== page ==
The Use of Steamroller Tactics in State Budget Discussions, 1998–2005
Coalition parties in the Estonian parliament have been accused on numerous occasions of using so-called steamroller tactics to push through their bills or amendments while pushing aside the bills or amendments of opposition parties without any debate. The aim of this article is to provide an assessment of whether steamroller tactics have actually been used in the Estonian parliament.
To fulfil this goal, eight different state budgets (years 1998, 1999, 2000, 2001, 2002, 2003, 2004 and 2005) are studied. During the drafting of these state budgets four different governments held office and thus there were four different coalitions in the Estonian parliament. Two of the governments were majority governments – those of Mart Laar (between the years 1999–2002) and Juhan Parts (between the years 2003–2005) – and two were minority governments – those of Mart Siimann (between the years 1997–1999) and Siim Kallas (between the years 2002–2003). Analysis focuses on how many amendments were made by the coalitions and the oppositions separately during the drafting of these budgets. This makes it possible to measure the difference between the so-called success rate of coalition and opposition amendments. If a large difference is detected, it is possible to say that steamroller tactics have been used during the drafting of the state budget.
If it becomes apparent that there have been instances of steamroller tactics in the Estonian parliament, further analysis is needed. It is not possible to determine through the use of the quantitative method whether opposition parties may have knowingly proposed a large number of amendments to be taken into consideration. To assess this possibility, the number of amendments made by opposition parties is divided by the number of mandates each opposition party has had in the parliament. It is thus possible to see if the results vary between different opposition parties and different years, and recognize any potential anomalies.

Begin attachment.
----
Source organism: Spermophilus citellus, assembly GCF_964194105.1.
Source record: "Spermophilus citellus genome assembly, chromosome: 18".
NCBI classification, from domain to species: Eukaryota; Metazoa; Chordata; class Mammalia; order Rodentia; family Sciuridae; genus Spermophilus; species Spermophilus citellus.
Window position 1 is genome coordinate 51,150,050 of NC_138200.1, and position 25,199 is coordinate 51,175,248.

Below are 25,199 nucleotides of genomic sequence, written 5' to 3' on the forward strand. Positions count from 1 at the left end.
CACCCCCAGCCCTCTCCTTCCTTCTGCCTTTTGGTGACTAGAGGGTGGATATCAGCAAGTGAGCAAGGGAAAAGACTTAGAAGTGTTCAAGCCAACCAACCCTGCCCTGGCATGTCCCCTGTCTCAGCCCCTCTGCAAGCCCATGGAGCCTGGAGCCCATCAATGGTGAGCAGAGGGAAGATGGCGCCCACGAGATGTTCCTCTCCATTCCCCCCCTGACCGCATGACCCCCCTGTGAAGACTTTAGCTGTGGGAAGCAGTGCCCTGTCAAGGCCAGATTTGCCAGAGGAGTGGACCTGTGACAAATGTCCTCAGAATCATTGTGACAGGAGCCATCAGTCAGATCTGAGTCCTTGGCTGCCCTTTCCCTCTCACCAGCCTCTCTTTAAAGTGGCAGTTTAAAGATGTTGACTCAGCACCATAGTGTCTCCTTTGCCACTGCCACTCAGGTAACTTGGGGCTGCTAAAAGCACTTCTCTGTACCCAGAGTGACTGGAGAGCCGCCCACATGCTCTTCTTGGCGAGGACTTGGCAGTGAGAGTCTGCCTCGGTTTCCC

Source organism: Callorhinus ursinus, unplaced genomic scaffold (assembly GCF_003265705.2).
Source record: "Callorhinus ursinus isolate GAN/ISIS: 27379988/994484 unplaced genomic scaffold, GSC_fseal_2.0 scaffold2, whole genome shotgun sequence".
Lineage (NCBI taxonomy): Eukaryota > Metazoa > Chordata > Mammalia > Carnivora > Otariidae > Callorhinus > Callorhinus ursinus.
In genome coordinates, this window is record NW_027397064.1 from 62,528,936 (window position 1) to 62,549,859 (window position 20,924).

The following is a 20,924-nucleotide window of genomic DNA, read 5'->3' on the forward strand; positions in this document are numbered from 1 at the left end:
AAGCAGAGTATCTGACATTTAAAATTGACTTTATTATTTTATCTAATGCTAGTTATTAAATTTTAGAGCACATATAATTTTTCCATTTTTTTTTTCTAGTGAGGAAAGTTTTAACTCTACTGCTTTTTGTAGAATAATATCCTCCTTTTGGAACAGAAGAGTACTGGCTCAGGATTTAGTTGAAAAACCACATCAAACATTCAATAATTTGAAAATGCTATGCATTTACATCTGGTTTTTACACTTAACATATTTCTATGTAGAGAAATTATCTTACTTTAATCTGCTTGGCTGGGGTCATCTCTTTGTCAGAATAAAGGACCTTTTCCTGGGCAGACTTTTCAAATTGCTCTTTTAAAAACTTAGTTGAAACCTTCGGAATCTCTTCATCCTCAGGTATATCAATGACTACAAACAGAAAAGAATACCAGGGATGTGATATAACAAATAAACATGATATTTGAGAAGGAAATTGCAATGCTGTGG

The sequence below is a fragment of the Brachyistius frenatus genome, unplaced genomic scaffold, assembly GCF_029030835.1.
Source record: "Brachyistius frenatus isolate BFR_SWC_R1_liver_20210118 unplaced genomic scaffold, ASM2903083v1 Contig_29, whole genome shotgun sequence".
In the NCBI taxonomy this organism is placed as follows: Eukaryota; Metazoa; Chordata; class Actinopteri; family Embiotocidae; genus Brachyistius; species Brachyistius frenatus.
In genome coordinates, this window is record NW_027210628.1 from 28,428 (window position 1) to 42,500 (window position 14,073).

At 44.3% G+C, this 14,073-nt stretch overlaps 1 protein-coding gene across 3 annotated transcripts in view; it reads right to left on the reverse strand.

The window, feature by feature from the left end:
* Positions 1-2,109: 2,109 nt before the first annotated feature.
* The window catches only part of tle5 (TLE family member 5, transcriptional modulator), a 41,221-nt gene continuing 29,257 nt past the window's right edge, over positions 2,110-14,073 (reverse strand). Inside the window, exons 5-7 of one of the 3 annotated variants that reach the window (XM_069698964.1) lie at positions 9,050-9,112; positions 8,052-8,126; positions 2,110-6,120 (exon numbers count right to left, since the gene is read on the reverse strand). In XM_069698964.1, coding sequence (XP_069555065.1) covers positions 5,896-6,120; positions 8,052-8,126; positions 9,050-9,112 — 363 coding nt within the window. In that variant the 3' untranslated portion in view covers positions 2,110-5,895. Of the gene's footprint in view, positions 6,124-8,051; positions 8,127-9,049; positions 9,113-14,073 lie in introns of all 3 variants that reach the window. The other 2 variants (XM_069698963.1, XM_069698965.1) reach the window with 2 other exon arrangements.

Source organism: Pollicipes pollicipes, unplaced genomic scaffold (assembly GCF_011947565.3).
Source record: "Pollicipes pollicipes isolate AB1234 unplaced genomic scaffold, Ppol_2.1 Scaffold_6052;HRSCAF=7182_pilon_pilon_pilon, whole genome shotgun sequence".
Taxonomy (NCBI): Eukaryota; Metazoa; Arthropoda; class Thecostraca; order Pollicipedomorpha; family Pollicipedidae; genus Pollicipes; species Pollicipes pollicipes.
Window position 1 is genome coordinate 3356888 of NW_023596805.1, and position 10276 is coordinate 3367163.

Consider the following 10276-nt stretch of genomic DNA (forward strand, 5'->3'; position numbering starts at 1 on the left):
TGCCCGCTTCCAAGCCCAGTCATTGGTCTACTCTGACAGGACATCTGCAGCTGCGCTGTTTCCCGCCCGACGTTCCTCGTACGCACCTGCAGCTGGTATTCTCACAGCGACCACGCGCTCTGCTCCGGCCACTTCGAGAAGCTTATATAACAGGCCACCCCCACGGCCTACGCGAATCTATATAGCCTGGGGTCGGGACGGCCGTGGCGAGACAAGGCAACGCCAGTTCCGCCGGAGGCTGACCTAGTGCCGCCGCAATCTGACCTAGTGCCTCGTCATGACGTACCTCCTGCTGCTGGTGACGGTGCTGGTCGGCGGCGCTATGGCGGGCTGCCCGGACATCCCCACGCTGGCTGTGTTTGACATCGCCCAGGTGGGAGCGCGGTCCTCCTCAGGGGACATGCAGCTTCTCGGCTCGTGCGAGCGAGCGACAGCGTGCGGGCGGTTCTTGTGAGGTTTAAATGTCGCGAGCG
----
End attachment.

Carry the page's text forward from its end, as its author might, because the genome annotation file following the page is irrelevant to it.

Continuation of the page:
Third, different coalitions are analysed in the article. As minority governments cannot technically use steamroller tactics (they do not have the necessary majority) an analysis was performed to find out whether there is a difference between the success rate of opposition amendments during majority and minority governments.
The findings of the analysis confirm that steamroller tactics have indeed been used in the Estonian parliament during the drafting of budgets for the years 2000–2005. The analysis of minority/majority governments supports the claim that steamroller tactics have been used and even by a minority government (during the drafting of the state budget for the year 2003). The analysis of the number of amendments put forward by the opposition and the number of mandates held by opposition parties in the parliament point to an anomaly – during the drafting of the state budget for years 2001 and 2002 the Estonian People’s Union introduced an unusually large number of amendments.